I have also discussed other issues and problems about social media in my extensive and analytical post entitled “Misquotation Pandemic and Disinformation Polemic: Mind Pollution by Viral Falsity“.

    Happy March to you!

    Liked by 1 person

  4. I miss Instagram from a few years back too – it literally was just a place to share a d look at beautiful photos. I honestly don’t have an issue with influencers – it’s just that in the last 3-4 years the number of influencers has blown up so much that your entire search is filled with their content. I personally only follow a couple of good travel bloggers and influencers promoting body positivity. About the ads – I agree with you, it has given a lot of small brands a chance to reach out to a larger audience but it has also sparked a need to constantly shop in a lot of millennials.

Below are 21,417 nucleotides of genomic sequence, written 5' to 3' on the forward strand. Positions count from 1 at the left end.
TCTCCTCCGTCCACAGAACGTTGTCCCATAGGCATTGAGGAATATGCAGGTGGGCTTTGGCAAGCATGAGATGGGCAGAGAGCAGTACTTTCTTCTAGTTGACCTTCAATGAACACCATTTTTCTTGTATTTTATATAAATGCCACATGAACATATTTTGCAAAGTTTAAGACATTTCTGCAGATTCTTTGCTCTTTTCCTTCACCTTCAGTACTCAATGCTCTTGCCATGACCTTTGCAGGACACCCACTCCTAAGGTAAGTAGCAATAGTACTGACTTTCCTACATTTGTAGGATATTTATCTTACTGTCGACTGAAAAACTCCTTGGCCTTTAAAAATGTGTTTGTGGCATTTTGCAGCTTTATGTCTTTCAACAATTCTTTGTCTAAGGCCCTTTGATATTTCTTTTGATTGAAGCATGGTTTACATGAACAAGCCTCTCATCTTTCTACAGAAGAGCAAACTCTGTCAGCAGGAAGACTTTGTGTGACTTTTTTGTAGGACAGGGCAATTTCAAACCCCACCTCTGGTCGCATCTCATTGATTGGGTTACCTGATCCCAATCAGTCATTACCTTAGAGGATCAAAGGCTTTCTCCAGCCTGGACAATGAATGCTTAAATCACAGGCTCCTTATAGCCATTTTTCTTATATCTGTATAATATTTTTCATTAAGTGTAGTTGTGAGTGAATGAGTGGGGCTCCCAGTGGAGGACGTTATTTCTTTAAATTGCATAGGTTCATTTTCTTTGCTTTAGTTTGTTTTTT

Liked by 1 person

    1. Compleatley agree with your comment. I don’t have an issue with most influences, but thinking of the extent to which they dominate now is rather sad. There is still some great content on instagram and on other sites, but even that seems to be rather commercialized these days.

      Liked by 1 person

  5. Love your thought-provoking articles, Victoria. This really got me thinking– “when our feed is overloaded by posts like this, it becomes problematic because it means we are spending an increasing amount of our leisure time, scrolling through adverts, rather than interacting with others, or engaging in other hobbies.” That’s such a good point! Consumerism has basically become a hobby. If I write about that for a post, I’ll definitely link this post.

    Liked by 1 person

    1. Thankyou so much for taking the time to read my posts, and I totally agree. It is so sad that we have gotten to the point now where we are spending more time looking at ads rather than looking at proper content.